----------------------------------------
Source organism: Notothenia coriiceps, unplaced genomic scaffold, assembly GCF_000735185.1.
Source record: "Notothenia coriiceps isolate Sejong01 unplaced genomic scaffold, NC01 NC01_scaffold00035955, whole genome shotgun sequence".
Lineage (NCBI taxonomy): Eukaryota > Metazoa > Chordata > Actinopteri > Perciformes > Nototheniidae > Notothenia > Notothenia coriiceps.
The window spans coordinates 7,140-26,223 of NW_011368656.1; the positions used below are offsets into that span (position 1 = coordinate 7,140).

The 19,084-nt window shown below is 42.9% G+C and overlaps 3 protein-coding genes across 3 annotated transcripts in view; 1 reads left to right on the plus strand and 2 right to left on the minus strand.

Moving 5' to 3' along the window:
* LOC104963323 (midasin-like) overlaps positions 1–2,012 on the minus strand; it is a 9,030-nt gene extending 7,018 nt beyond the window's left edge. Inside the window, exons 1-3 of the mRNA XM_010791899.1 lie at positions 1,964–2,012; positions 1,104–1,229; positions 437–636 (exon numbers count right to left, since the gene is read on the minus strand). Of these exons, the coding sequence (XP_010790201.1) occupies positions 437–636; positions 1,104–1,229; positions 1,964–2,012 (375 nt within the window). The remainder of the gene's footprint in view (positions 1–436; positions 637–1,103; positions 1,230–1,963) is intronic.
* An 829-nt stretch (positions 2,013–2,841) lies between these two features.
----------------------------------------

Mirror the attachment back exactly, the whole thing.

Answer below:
Source organism: Notothenia coriiceps, unplaced genomic scaffold, assembly GCF_000735185.1.
Source record: "Notothenia coriiceps isolate Sejong01 unplaced genomic scaffold, NC01 NC01_scaffold00035955, whole genome shotgun sequence".
Lineage (NCBI taxonomy): Eukaryota > Metazoa > Chordata > Actinopteri > Perciformes > Nototheniidae > Notothenia > Notothenia coriiceps.
The window spans coordinates 7,140-26,223 of NW_011368656.1; the positions used below are offsets into that span (position 1 = coordinate 7,140).

The 19,084-nt window shown below is 42.9% G+C and overlaps 3 protein-coding genes across 3 annotated transcripts in view; 1 reads left to right on the plus strand and 2 right to left on the minus strand.

Moving 5' to 3' along the window:
* LOC104963323 (midasin-like) overlaps positions 1–2,012 on the minus strand; it is a 9,030-nt gene extending 7,018 nt beyond the window's left edge. Inside the window, exons 1-3 of the mRNA XM_010791899.1 lie at positions 1,964–2,012; positions 1,104–1,229; positions 437–636 (exon numbers count right to left, since the gene is read on the minus strand). Of these exons, the coding sequence (XP_010790201.1) occupies positions 437–636; positions 1,104–1,229; positions 1,964–2,012 (375 nt within the window). The remainder of the gene's footprint in view (positions 1–436; positions 637–1,103; positions 1,230–1,963) is intronic.
* An 829-nt stretch (positions 2,013–2,841) lies between these two features.